Matt Ridley explains why the breathless claims that this or that flu outbreak could rival the Spanish Flu pandemic of 1918-19 should not be taken too seriously:
Here we go again. A new bird-flu virus in China, the H7N9 strain, is spreading alarm. It has infected about 130 people and killed more than 30. Every time this happens, some journalists compete to foment fear, ably assisted by cautious but worried scientists, and then tell the world to keep calm. We need a new way to talk about the risk of a flu pandemic, because the overwhelming probability is that this virus will kill people, yes, but not in vast numbers.
In recent years flu has always proved vastly less perilous than feared. In 1976 more people may have died from bad reactions to swine-flu vaccine than from swine flu. Since 2005, H5N1 bird flu has killed 374 people, not the two million to 7.4 million deemed possible by the World Health Organization. In 2009, H1N1 Mexican swine flu proved to be a normal flu episode despite apocalyptic forecasts.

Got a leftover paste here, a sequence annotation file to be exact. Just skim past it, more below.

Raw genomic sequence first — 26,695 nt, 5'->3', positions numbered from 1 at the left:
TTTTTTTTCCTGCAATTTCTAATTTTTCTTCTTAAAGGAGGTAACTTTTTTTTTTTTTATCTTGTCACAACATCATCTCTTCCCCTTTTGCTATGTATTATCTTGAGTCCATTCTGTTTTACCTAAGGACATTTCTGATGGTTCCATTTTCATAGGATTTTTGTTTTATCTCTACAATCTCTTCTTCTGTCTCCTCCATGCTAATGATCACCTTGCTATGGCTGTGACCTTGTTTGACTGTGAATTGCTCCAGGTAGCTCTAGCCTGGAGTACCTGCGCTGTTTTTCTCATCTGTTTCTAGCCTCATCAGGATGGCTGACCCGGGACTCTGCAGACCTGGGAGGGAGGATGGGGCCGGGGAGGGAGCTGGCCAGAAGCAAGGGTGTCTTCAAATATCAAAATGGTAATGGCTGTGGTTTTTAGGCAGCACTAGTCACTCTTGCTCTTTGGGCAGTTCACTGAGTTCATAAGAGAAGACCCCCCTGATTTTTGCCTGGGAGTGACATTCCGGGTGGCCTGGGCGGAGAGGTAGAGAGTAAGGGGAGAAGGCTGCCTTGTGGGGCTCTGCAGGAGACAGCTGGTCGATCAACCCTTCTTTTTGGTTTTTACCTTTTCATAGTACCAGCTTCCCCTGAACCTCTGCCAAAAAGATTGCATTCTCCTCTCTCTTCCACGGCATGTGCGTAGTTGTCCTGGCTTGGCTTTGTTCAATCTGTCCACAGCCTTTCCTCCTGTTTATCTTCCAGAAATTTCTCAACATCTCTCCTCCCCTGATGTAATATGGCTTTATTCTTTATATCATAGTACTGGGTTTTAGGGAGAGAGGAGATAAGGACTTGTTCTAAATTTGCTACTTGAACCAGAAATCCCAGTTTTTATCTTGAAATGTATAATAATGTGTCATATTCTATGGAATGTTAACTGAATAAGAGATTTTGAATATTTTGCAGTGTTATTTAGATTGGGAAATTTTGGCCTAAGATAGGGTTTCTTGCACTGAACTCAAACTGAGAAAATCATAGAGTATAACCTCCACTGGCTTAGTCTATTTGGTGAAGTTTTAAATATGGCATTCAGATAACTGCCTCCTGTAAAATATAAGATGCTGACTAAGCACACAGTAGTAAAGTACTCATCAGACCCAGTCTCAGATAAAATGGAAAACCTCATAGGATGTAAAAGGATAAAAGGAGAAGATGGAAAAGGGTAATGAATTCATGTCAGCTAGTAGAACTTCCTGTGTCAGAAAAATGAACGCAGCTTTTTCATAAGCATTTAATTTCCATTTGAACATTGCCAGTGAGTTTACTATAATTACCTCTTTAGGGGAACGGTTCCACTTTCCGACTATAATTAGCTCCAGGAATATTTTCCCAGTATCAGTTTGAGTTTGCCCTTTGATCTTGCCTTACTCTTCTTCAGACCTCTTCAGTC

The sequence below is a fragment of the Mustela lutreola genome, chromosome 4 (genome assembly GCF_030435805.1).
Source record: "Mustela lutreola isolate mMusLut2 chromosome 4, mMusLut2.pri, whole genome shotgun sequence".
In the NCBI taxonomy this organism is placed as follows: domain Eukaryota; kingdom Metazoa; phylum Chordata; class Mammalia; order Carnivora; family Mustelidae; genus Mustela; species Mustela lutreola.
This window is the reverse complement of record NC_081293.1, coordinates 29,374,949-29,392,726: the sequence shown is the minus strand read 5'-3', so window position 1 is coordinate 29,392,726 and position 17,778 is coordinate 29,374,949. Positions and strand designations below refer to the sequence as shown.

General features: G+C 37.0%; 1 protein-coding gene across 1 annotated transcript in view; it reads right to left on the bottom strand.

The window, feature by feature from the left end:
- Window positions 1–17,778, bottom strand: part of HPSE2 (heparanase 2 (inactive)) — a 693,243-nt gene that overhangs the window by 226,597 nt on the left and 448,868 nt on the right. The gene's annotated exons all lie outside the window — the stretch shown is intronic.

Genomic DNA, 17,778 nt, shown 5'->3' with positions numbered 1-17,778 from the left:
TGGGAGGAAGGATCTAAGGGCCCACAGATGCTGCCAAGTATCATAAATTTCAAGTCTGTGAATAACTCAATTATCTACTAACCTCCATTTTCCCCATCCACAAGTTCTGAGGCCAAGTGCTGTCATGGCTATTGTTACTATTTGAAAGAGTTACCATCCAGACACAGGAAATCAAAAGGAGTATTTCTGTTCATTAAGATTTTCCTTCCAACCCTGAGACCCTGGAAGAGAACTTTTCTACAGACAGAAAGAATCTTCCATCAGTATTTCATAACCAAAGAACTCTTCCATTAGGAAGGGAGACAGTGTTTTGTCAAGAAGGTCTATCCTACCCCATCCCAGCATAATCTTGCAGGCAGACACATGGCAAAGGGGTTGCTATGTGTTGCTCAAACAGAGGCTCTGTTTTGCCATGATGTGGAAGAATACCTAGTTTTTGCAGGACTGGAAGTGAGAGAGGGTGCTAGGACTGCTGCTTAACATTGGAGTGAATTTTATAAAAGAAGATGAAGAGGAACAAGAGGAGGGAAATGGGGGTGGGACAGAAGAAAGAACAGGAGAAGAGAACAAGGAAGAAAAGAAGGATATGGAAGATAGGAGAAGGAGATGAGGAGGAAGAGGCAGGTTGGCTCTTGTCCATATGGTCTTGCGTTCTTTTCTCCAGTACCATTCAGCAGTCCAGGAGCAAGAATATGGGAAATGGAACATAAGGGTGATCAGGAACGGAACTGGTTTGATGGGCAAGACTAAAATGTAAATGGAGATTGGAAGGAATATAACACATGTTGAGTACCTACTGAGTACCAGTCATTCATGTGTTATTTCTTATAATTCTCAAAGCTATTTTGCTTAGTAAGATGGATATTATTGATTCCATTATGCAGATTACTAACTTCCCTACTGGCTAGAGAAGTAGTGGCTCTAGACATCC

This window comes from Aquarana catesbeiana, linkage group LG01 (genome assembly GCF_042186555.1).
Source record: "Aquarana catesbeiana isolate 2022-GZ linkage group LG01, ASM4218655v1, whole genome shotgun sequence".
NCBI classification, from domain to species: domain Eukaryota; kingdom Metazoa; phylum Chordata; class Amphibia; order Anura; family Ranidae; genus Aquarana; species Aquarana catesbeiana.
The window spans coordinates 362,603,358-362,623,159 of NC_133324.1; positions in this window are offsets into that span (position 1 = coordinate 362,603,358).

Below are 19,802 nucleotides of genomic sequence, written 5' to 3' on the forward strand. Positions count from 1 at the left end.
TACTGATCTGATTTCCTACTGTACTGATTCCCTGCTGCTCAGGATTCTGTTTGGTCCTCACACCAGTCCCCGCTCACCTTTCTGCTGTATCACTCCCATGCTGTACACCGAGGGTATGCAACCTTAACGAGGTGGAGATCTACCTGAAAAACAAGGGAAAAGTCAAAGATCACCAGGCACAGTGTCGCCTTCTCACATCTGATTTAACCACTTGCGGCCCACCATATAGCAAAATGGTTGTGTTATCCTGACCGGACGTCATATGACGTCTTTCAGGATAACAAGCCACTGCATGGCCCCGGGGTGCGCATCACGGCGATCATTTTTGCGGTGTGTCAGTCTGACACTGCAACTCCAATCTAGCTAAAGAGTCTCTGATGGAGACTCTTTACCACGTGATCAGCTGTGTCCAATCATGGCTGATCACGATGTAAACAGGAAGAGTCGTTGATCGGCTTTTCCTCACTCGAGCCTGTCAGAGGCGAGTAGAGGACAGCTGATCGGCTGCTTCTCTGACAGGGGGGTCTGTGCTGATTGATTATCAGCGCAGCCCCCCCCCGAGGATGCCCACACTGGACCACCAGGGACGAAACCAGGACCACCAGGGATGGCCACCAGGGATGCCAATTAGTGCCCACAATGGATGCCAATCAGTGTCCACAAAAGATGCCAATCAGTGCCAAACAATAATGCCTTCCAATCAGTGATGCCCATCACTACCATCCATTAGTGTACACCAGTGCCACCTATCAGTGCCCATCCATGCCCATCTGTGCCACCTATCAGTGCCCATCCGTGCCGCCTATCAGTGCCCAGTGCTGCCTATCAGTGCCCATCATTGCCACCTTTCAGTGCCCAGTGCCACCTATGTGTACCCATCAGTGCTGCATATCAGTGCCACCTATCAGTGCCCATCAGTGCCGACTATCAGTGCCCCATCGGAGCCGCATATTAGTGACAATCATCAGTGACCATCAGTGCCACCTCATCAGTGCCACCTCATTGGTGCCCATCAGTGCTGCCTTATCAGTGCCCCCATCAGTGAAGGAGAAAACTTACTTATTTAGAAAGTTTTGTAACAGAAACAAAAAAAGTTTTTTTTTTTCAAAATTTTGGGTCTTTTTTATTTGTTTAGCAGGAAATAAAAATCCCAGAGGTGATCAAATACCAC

No doubt some readers will remind me that, in the story of the boy who cried “Wolf!”, there eventually was a wolf. And that in 1918 maybe 50 million people died of influenza world-wide. So we should always worry a bit. But perhaps it’s not just luck that has made every flu pandemic since then mild; it may be evolutionary logic.
Of course, just about every story about influenza you’ll encounter goes the Chicken Little route:
There’s no mystery as to why we talk up the risk every time: All the incentives point that way. Who among the headline-seeking journalists, reader-seeking editors, fund-seeking scientists, contract-seeking vaccine makers or rear-end-covering politicians has even a modest incentive to say: “It may not be as bad as all that”?